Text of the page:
Book Review: The Furious Method

The Furious Method: Transform your Mind, Body and Goals by Tyson Fury

My rating: 5 of 5 stars


Hands down, the best depression book I’ve ever read. And I’ve read a lot of depression books. Especially for being such a happy-go-lucky fella.

I picked this up expecting it to be a diet book. Tyson Fury lost 10 stone, which means 140 lbs in units used by real people. He mentioned in interviews he did so via “Dirty Keto” which meant a bunch of eggs, sausage, and Diet Coke, for some reason. Health and wellness book, written by a pro athlete who had just lost a manlet worth of weight in preparation for a championship match, it’s reasonable to assume the book would be about nutrition and exercise.

And in a way, it was, but only as a vehicle to battle depression. The Furious Method is the best compendium of practical coping skills I’ve found. It’s part self-help instruction manual, part mental health confessional, part autobiography, but the whole thing is done with a directness, an honesty, and a compassion I found totally disarming.

I didn’t know a lot about Tyson Fury before picking up this book. I knew he was a 270 lb British heavyweight champion who looked like an ogre but didn’t fight like one. I knew he stressed fundamentals and finesse. And I know he goes by “Gypsy King”, which I don’t think I’m even allowed to say, but I also know it’s a title earned by beating up all challengers within the traveller community. Yeah, you go ahead and tell him he’s cancelled.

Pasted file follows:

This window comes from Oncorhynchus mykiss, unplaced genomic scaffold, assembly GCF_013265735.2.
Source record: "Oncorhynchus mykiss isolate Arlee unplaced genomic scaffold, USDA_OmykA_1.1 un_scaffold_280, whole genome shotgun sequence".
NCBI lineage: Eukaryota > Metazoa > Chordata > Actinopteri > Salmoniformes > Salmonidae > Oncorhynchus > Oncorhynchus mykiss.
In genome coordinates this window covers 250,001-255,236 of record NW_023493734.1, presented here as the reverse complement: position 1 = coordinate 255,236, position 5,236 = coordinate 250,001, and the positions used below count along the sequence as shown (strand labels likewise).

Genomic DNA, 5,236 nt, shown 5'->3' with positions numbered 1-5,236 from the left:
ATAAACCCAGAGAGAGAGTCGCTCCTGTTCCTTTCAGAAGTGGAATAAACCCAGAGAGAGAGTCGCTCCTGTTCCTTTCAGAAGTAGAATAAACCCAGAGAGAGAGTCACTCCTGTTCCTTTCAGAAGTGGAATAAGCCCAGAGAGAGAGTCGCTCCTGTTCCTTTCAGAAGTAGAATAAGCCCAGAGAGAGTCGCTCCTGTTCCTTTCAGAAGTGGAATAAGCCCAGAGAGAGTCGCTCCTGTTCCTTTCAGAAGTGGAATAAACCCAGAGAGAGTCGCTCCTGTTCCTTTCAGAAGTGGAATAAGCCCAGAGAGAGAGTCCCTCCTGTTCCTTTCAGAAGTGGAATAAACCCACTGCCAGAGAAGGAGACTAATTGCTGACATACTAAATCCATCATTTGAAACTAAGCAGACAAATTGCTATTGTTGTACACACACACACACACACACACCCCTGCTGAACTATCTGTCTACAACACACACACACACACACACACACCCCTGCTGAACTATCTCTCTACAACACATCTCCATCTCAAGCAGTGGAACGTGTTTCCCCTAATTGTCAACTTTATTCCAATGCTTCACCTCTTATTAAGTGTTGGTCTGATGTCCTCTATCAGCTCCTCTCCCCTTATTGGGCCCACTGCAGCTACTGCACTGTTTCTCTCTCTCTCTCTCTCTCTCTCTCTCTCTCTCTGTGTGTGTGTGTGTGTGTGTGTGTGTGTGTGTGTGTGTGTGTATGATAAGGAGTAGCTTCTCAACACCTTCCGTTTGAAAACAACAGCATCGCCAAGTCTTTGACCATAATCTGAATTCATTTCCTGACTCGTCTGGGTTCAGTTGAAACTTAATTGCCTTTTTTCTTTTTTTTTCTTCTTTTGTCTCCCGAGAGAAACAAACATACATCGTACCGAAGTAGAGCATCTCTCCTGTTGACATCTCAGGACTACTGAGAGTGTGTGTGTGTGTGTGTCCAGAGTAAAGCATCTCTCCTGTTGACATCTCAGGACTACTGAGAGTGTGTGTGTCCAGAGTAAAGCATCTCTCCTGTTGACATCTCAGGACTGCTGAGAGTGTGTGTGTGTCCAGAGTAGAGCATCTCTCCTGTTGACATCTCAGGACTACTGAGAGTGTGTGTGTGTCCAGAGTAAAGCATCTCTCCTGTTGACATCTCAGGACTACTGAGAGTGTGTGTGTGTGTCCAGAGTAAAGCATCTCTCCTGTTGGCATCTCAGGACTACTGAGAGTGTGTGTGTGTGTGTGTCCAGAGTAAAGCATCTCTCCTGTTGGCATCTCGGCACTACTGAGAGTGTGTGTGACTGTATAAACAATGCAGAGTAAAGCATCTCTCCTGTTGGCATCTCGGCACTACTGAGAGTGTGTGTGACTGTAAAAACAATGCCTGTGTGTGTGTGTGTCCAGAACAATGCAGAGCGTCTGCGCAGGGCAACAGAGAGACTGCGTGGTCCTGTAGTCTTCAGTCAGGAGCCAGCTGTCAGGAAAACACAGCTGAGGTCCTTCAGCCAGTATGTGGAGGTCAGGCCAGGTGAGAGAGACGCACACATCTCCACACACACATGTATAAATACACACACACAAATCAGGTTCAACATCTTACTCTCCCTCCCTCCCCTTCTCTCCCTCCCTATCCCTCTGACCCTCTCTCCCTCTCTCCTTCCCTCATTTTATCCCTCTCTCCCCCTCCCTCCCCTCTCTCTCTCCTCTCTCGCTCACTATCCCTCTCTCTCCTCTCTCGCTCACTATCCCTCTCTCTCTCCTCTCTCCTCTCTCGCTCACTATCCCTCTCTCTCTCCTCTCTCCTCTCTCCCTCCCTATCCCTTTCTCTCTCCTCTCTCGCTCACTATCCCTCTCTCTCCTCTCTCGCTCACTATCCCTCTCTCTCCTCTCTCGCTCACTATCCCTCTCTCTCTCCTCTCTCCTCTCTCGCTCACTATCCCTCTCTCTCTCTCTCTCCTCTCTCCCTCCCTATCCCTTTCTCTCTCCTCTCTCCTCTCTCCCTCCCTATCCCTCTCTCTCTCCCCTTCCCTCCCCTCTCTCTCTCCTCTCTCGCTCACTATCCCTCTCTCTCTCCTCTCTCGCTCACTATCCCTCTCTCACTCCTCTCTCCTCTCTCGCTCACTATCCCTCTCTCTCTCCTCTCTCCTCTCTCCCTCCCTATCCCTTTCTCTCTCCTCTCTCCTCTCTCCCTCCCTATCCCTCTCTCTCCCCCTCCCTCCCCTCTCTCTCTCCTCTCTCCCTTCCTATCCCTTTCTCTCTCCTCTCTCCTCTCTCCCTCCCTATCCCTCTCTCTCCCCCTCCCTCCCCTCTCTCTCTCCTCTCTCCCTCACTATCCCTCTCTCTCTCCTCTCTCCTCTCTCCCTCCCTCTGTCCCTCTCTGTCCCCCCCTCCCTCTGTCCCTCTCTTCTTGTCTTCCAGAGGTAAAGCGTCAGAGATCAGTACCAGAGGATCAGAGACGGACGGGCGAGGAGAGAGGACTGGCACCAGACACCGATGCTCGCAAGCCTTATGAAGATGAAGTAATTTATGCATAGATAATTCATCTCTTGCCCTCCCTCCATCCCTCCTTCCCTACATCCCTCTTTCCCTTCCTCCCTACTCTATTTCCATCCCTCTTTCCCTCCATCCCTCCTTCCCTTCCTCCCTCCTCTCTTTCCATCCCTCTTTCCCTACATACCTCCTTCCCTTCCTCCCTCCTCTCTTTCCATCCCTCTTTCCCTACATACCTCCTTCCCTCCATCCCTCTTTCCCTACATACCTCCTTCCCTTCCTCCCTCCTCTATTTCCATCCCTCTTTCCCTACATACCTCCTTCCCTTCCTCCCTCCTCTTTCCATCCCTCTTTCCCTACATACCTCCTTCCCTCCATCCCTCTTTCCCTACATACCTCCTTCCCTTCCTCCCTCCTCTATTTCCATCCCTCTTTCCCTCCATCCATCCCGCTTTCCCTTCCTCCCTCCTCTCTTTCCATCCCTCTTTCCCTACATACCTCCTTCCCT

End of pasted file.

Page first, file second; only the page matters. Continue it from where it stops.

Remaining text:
So I naturally assumed this lumpy monolith was going to be a braying oaf. I was mistaken. He’s down-to-earth, eloquent, and a hell of a writer. The book is a forthright account of his struggle with bipolar depression and addiction, and exactly what was going through his mind at his highest highs and lowest lows. It’s a book that needed to be written, and a powerful blow against the stigma surrounding mental illness. There’s this lingering Puritanical boomer belief that if you got the depresso you suck it up and tough it out and you don’t talk about it. Don’t be a pussy. Well, Tyson Fury is the heavyweight champion of the world, and he’s a real piss-and-vinegar fighter, none of that slick cherrypicked Mayweather trash. If he struggles with mental illness, then it’s not strictly the purview of pussies, huh?

The advice is salt-of-the-earth, direct, and clinically accurate. Exercise. Eat well. Sleep enough. Get outside. Push yourself to do it. Reach out and get help. It’s the stuff we all know, but nobody really takes seriously, like mom telling you to make sure you wear a coat. Yeah, yeah.

Well, it’s fuckin cold out. Wear the coat.

If you’ve ever dealt with depression, I urge you to read this book, and do what it says. You can probably skip the My First Warmup sections of every chapter, but replace them with some other kind of functional cardiovascular exercise, because that is deadass THE way to beat depression. The studies have demonstrated, conclusively, that it works as well as or better than all those magic pills they keep heaving into our collective mouths like the Big Bertha arcade game.

Great book. Great fighter. Great dude. Yeah, okay, so he’s British. We all have our shortcomings.




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Rome: Slowin’ it Down

November 4, 2017. Rome, Italy.

I read that it was Madrid’s night life that really shines, and since I had to catch a bus to the airport by 5 AM I opted not to book a hostel and spend the night homelessly bar-hopping. I spent an hour in Museo Chicote, Hemingway’s “best bar in Spain, certainly” and had his recommended daiquiri. I imagine when he was there the lighting was less fish-tank neon and they played fewer techno remixes of Sweet Dreams, but I could be wrong. Maybe that’s why he liked it.